The linguists, who are all gamers themselves, and experts in game localization, will work their magic to ensure that the target language is as true to the source text as possible, to ensure that all players of Factorio, regardless of the language they play in, will have the same experience.

    Some things that the linguists will check for when proofreading the target language are: Ensuring that the text itself, especially all in-game terms, is consistent throughout; that spelling and grammar is correct; and that the translations carry the same meaning and emotion as intended.

    After we offer our suggestions, the texts will be sent back to the community for their final approval before implementation into the game.

From now until 1.0 release, Locale freeze mainly means that we'll only be working on topics that don't require new strings, such as bugfixes, new graphics, sound design, etc.

Prototype Explorer GUI/Prototypes GUI Rseding


Factorio has a lot of debug features and tools built into it over the years. Some of them are used extensively (show FPS/UPS) and others we wonder how we ever did without (GUI style inspection tooltip). Every one of them was added for a purpose and then ended up providing far more utility than its original purpose. With that in mind, and because they also end up being a lot fun (to me); I was working on fixing an issue I found with the GUI style inspection tooltip logic and thought to myself: wouldn't it be nice to have something like this for all the prototypes in the game? Is that even something I could do realistically? How would it look, how would it handle all the nesting that happens... but it sounded fun.

And so I decided to see what utility such a thing could have:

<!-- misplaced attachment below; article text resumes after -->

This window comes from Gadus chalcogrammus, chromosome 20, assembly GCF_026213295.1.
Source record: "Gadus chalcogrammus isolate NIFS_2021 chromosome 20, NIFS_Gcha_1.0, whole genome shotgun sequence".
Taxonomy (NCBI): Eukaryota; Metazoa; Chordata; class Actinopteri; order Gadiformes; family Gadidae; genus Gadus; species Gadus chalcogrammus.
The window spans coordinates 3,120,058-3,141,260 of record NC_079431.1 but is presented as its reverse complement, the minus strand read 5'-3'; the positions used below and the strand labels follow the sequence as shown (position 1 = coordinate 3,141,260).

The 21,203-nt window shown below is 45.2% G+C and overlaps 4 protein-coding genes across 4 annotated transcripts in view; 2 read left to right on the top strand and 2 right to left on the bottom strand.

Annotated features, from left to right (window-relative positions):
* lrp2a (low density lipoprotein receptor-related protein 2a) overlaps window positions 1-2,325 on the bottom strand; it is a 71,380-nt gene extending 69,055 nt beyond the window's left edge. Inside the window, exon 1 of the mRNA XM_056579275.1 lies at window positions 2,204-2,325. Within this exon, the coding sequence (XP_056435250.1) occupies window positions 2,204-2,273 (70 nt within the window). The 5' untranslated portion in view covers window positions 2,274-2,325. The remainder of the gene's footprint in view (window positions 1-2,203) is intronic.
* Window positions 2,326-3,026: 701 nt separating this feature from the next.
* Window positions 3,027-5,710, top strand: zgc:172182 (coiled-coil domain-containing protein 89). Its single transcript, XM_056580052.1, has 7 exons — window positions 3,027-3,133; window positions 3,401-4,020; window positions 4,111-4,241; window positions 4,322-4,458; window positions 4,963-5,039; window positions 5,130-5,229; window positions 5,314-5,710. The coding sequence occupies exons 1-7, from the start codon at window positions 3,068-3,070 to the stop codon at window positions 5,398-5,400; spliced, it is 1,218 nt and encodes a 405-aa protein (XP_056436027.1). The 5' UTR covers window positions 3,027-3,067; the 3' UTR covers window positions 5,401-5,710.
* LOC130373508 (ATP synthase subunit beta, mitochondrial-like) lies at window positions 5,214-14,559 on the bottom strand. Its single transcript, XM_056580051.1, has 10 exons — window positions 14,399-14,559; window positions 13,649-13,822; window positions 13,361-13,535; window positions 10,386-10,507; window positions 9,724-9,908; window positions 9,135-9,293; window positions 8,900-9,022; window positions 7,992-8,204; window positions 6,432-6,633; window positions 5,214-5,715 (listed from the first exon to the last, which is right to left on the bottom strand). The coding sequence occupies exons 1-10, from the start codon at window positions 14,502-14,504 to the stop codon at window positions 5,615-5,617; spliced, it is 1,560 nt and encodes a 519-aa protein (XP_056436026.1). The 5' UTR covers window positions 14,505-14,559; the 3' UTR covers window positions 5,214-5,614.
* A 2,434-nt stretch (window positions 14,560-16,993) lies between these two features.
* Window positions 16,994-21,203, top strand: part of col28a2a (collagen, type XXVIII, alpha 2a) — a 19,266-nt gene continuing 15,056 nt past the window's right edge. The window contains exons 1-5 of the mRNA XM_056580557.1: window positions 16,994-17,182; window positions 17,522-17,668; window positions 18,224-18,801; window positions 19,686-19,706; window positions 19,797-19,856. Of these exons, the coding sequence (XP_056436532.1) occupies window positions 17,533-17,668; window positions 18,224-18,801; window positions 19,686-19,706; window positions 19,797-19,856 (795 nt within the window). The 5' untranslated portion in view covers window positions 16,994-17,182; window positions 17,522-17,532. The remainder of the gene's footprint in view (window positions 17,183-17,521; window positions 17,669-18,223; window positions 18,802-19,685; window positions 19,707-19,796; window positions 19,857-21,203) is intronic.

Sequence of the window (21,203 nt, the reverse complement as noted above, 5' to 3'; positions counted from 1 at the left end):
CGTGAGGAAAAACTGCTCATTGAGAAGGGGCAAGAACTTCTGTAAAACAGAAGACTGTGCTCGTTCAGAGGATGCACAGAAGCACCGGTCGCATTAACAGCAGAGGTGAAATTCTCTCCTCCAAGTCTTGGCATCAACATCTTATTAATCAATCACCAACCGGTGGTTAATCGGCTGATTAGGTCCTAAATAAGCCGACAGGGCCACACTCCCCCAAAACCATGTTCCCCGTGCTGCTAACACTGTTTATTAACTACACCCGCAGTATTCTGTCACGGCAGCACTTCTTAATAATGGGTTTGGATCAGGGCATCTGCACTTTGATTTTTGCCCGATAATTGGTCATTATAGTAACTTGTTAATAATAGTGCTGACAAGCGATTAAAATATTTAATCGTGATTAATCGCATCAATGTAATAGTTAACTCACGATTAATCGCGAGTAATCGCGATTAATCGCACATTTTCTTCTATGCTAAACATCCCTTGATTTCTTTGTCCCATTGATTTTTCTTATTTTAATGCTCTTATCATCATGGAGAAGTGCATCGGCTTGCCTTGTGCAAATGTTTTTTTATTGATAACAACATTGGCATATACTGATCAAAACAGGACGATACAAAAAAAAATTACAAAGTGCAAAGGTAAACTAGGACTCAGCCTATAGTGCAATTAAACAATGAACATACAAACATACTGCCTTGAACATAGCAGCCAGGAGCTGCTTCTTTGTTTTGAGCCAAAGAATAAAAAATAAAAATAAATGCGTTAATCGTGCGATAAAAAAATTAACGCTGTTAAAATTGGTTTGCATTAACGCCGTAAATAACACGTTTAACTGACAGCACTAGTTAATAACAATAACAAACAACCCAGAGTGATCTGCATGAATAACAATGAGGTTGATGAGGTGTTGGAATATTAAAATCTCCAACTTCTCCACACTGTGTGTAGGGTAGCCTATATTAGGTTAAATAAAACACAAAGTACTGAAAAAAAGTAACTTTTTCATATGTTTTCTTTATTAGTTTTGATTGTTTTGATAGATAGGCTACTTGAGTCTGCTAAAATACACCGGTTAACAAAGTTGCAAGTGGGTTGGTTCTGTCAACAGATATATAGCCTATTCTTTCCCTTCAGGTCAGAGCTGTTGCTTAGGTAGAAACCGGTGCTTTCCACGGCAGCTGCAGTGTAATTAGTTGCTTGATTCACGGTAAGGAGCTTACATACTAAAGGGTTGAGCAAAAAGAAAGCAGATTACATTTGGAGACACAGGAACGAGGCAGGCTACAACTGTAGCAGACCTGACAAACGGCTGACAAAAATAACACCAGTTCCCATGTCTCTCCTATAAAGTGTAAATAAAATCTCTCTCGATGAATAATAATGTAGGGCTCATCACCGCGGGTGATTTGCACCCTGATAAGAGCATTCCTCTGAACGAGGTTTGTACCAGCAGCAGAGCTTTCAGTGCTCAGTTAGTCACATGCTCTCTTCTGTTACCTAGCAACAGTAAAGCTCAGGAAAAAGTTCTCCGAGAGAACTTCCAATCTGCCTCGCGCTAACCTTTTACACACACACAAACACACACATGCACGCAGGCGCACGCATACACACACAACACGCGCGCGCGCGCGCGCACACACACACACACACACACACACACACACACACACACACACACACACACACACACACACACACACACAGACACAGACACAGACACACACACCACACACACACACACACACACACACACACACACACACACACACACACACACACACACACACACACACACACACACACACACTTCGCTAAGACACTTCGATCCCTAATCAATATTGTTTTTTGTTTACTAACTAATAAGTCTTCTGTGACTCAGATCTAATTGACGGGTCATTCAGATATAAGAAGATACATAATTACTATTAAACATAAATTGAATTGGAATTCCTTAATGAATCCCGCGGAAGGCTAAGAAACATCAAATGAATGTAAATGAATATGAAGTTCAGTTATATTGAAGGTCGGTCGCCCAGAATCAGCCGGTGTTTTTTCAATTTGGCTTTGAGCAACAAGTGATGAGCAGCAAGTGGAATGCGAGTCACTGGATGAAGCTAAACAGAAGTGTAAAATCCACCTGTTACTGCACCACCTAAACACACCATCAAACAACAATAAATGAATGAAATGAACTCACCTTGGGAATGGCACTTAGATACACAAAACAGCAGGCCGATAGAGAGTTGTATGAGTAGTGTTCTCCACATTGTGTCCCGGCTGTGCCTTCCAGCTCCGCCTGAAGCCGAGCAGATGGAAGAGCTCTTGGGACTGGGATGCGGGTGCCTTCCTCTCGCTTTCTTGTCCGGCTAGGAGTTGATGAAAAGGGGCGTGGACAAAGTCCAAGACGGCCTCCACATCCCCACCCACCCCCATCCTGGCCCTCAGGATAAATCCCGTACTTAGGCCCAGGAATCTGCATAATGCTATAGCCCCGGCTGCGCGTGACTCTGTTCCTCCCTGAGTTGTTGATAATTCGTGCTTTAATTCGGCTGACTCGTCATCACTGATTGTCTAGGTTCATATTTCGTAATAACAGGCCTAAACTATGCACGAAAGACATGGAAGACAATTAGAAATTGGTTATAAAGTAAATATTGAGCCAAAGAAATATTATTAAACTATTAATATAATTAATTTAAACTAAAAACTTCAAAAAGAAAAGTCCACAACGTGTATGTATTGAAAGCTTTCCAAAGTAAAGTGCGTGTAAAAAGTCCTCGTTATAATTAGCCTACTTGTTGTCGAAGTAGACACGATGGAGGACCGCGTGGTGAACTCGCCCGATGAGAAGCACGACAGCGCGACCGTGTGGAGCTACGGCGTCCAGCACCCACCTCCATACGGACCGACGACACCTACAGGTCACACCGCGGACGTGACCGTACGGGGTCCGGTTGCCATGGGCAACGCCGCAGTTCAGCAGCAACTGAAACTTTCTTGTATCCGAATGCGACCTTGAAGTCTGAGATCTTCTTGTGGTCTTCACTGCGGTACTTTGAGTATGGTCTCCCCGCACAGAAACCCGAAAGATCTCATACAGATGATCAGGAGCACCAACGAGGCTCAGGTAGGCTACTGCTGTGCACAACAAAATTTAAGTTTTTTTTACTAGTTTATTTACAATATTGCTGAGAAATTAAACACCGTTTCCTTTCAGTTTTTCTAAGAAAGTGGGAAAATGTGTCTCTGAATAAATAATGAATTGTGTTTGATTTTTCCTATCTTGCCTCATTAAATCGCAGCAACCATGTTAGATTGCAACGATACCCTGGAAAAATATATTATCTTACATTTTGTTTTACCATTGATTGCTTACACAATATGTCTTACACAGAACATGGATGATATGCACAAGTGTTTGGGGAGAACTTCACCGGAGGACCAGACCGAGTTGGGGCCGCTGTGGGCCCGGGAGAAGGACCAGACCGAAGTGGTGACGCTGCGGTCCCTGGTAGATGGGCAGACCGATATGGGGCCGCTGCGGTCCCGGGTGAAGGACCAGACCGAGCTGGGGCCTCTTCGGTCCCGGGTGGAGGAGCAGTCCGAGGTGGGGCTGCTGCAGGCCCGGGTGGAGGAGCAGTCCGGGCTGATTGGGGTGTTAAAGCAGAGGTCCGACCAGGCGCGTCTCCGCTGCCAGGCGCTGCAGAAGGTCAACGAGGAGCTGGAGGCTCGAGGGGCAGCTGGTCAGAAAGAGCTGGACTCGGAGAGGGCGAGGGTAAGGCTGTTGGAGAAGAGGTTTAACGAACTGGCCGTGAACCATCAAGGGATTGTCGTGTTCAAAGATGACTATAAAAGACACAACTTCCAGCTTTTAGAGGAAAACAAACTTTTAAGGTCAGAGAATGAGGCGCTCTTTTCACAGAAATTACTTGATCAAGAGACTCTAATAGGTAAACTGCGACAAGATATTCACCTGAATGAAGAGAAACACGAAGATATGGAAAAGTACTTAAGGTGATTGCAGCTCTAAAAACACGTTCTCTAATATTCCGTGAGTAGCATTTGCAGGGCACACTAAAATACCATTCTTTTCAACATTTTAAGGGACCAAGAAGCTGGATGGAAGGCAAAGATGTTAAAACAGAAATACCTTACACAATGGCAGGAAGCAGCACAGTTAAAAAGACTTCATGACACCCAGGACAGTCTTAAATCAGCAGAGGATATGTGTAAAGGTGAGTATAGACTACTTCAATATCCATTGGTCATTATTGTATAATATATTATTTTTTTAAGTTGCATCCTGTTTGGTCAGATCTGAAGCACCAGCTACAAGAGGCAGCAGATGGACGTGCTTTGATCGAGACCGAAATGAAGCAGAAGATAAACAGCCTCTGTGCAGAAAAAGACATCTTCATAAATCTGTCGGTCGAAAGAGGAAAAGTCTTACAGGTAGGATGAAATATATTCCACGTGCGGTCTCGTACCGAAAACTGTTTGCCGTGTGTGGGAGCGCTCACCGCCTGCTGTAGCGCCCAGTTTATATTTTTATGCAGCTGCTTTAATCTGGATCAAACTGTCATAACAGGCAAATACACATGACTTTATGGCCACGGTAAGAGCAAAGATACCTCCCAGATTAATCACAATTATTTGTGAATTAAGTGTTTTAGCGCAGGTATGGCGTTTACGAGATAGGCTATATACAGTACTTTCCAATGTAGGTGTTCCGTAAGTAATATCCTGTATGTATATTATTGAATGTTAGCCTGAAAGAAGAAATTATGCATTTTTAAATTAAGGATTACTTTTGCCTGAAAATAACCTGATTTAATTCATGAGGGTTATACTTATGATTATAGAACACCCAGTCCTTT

• Figure out if a mod has tweaked or changed something - or if it was supposed to and didn't (common in modded bug reports and during mod development)
  • Provide a place to extract information that the game doesn't show anywhere else (not everything is exposed through the mod API, and it's unrealistic to expect anyone to remember the entire API)
  • Link from game concepts to the wiki explaining more about them.
The list of benefits seemed worth at least tinkering with the idea.

Technical design

The first part I needed to figure out was - how was I going to get everything shunted into a GUI. Factorio is written in C++ and C++ does not have reflection. There's no easy way to say "for all of the variables this thing has, do this". Really the only way to get everything covered is to send each thing to the GUI. It's not pretty, but we also don't make changes to prototypes frequently at this stage in development. Additionally, if something is "wrong" it doesn't cause crashing/errors; it's an easy fix that anyone can do. A lot of boring typing later that part was covered.

Nothing is ever easy or simple

For each thing to show: show the name, show the value, show the type. It sounded simple but it never is.

  • The type can be incredibly verbose and or just useless to a human: what does this even mean? "class std::basic_string,class std::allocator >" (it's a string...)
  • The value can be huge - so collapsing needed to be created
  • The value can be an array of something, so "empty" should be shown for empty arrays
  • Arrays of things with 1 value really should just show the 1 value
  • Optional things should show "empty" when not set
  • Some things will link to another thing so linking needed to be create
  • All of this has to work at any nesting level
But that's Factorio, and the polish is what makes it nice to use. I don't regret any of it.

Wiki linking

Near the early stages of development I decided that the easiest way to convey to anyone using this what some "type" is and how it's supposed to be used is to show the wiki page about it. The wiki has very detailed information about a lot of what this was going to be showing and it seemed only logical to utilize it. But I didn't want to hard-code links... that never ends well.